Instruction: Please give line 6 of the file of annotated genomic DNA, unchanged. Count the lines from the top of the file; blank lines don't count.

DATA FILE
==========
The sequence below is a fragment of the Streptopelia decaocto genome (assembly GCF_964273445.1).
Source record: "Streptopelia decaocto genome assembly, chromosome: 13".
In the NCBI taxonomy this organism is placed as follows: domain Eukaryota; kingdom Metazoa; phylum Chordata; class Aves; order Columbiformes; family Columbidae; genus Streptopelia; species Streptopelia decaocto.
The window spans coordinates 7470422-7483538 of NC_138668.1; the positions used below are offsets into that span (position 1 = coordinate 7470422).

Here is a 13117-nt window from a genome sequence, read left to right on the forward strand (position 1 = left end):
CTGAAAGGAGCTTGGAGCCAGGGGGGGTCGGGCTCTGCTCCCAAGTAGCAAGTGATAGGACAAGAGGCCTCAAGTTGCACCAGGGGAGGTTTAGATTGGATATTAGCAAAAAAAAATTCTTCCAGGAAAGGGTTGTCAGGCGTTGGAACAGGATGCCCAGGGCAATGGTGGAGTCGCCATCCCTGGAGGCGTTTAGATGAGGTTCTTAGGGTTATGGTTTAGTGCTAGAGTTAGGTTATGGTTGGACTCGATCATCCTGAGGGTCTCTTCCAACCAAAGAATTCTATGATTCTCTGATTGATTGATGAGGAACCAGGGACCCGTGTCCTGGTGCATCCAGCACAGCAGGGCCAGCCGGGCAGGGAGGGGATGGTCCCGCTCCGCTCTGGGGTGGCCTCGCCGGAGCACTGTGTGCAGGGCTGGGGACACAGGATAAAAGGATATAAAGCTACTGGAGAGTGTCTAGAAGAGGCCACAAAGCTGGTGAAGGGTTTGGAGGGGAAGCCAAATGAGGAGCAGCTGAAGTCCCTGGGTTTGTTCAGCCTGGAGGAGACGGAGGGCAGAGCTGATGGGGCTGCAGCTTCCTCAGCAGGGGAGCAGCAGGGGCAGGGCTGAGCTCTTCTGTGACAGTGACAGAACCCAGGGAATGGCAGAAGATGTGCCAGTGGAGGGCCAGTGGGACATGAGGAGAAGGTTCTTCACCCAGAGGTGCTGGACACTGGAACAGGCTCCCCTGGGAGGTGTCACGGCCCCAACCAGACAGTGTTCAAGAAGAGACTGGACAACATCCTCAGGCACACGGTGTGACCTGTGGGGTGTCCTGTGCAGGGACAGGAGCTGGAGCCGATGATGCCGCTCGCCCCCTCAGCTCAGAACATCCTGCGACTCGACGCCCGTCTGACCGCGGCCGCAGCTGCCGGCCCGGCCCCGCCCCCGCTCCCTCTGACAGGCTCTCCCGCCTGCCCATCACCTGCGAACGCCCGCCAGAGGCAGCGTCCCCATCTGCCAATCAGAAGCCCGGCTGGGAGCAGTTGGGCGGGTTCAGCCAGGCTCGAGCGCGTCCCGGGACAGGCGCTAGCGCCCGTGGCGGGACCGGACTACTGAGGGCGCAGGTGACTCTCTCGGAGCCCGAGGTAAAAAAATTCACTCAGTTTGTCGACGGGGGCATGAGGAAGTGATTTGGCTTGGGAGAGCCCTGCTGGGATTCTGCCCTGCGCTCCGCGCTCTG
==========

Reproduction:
CTGAAAGGAGCTTGGAGCCAGGGGGGGTCGGGCTCTGCTCCCAAGTAGCAAGTGATAGGACAAGAGGCCTCAAGTTGCACCAGGGGAGGTTTAGATTGGATATTAGCAAAAAAAAATTCTTCCAGGAAAGGGTTGTCAGGCGTTGGAACAGGATGCCCAGGGCAATGGTGGAGTCGCCATCCCTGGAGGCGTTTAGATGAGGTTCTTAGGGTTATGGTTTAGTGCTAGAGTTAGGTTATGGTTGGACTCGATCATCCTGAGGGTCTCTTCCAACCAAAGAATTCTATGATTCTCTGATTGATTGATGAGGAACCAGGGACCCGTGTCCTGGTGCATCCAGCACAGCAGGGCCAGCCGGGCAGGGAGGGGATGGTCCCGCTCCGCTCTGGGGTGGCCTCGCCGGAGCACTGTGTGCAGGGCTGGGGACACAGGATAAAAGGATATAAAGCTACTGGAGAGTGTCTAGAAGAGGCCACAAAGCTGGTGAAGGGTTTGGAGGGGAAGCCAAATGAGGAGCAGCTGAAGTCCCTGGGTTTGTTCAGCCTGGAGGAGACGGAGGGCAGAGCTGATGGGGCTGCAGCTTCCTCAGCAGGGGAGCAGCAGGGGCAGGGCTGAGCTCTTCTGTGACAGTGACAGAACCCAGGGAATGGCAGAAGATGTGCCAGTGGAGGGCCAGTGGGACATGAGGAGAAGGTTCTTCACCCAGAGGTGCTGGACACTGGAACAGGCTCCCCTGGGAGGTGTCACGGCCCCAACCAGACAGTGTTCAAGAAGAGACTGGACAACATCCTCAGGCACACGGTGTGACCTGTGGGGTGTCCTGTGCAGGGACAGGAGCTGGAGCCGATGATGCCGCTCGCCCCCTCAGCTCAGAACATCCTGCGACTCGACGCCCGTCTGACCGCGGCCGCAGCTGCCGGCCCGGCCCCGCCCCCGCTCCCTCTGACAGGCTCTCCCGCCTGCCCATCACCTGCGAACGCCCGCCAGAGGCAGCGTCCCCATCTGCCAATCAGAAGCCCGGCTGGGAGCAGTTGGGCGGGTTCAGCCAGGCTCGAGCGCGTCCCGGGACAGGCGCTAGCGCCCGTGGCGGGACCGGACTACTGAGGGCGCAGGTGACTCTCTCGGAGCCCGAGGTAAAAAAATTCACTCAGTTTGTCGACGGGGGCATGAGGAAGTGATTTGGCTTGGGAGAGCCCTGCTGGGATTCTGCCCTGCGCTCCGCGCTCTG